As Femi Robinson calls for school ban of Chinua Achebe’s classic Things Fall Apart
The storm generated by excerpts of Professor Chinua Achebe’s memoirs, There Was A Country: A Personal History of Biafra, which were published in The Guardian of London of Tuesday, October 2, is yet to abate.
The book, set against the backdrop of the Igbo-born octogenarian’s experiences during the Nigerian Civil War (1967 -1970), also explores roles played by some of the major actors, including deceased Nigerian statesman, Chief Obafemi Awolowo.
The revered Yoruba leader was one of the members of General Yakubu Gowon’s cabinet during the dark days of violent internal conflict. However, in Prof. Achebe’s documentation of intricacies and manoeuvrings around the civil war, he fingered Obafemi Awolowo as the mastermind behind a strategic policy of starvation which weakened Biafra’s succession bid, decimated its population and brought the bitter conflict to a quick end.
Long before the release of There Was a Country in September, there had been speculations by some literary enthusiasts that if the new book by the famous writer of Things Fall Apart does not become a bestseller in the country following the differences of opinions it has generated so far, no other book will. While critics abroad have focussed on the literary content, there is nothing short of an outcry against the book in the country.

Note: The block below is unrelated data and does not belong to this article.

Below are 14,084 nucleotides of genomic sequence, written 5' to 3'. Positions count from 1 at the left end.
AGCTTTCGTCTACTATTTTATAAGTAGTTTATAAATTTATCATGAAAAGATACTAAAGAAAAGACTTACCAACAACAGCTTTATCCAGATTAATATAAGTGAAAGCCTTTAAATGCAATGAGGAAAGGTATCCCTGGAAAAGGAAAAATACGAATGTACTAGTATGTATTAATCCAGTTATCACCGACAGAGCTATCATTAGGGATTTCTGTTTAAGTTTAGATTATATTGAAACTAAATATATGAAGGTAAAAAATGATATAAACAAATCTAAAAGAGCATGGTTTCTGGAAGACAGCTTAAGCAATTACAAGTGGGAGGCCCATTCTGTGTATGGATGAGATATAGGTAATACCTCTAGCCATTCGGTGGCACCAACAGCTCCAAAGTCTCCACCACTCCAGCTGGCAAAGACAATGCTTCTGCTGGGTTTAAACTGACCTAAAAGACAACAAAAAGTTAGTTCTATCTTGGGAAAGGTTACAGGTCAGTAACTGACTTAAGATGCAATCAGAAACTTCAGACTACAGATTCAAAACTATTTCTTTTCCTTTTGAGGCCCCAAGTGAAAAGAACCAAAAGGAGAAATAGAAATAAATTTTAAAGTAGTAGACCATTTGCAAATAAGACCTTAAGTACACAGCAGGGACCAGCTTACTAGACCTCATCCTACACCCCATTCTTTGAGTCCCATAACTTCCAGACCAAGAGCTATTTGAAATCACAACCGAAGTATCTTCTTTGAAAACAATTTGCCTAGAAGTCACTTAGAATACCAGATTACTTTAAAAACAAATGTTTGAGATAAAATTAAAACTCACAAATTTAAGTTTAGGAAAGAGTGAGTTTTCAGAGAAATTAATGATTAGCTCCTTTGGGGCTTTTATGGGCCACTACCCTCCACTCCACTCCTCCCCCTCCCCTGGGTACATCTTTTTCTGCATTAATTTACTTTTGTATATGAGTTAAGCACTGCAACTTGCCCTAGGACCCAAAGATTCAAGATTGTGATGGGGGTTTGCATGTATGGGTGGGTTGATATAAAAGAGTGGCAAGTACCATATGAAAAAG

In the controversial excerpts reproduced from the book, Achebe wrote that: “The wartime cabinet of General Gowon, the military ruler, it should also be remembered, was full of intellectuals like Chief Obafemi Awolowo, among others, who came up with a boatload of infamous and regrettable policies. A statement credited to Awolowo and echoed by his cohorts is the most callous and unfortunate: all is fair in war, and starvation is one of the weapons of war. I don’t see why we should feed our enemies fat in order for them to fight harder.
“It is my impression that Awolowo was driven by an overriding ambition for power, for himself and for his Yoruba people. There is, on the surface at least, nothing wrong with those aspirations.
“However, Awolowo saw the dominant Igbo at the time as the obstacles to that goal, and when the opportunity arose – the Nigeria-Biafra War – his ambition drove him into a frenzy to go to every length to achieve his dreams.
“In the Biafran case, it meant hatching up a diabolical policy to reduce the numbers of his enemies significantly through starvation – eliminating over two million people, mainly members of future generations.”
However, it was Achebe’s claims that the late revered Yoruba statesman used his position as the Vice Chairman of the wartime federal cabinet to “decimate” the Igbo as a race that stirred the hornet’s nest.
The contentious excerpts have since spawned passionate debates on the social media, especially on Facebook, Twitter and blogs.
Veteran theatre artiste, Femi Robinson, one of the pioneering cast of Village Headmaster, made his declaration on the new book yesterday where he called on the government to ban Achebe’s book Things Fall Apart in Nigerian schools.
Robinson said he decided to make this call because “it appears that the author of the book had, for years, been selling hate and disunity with the publication of his book and the promotion of the character, Okonkwo, as a role model to Nigerians”. Robinson, who said he had read sections of Achebe’s new book, explained that for many years he had asked himself why the Things Fall Apart came with that title.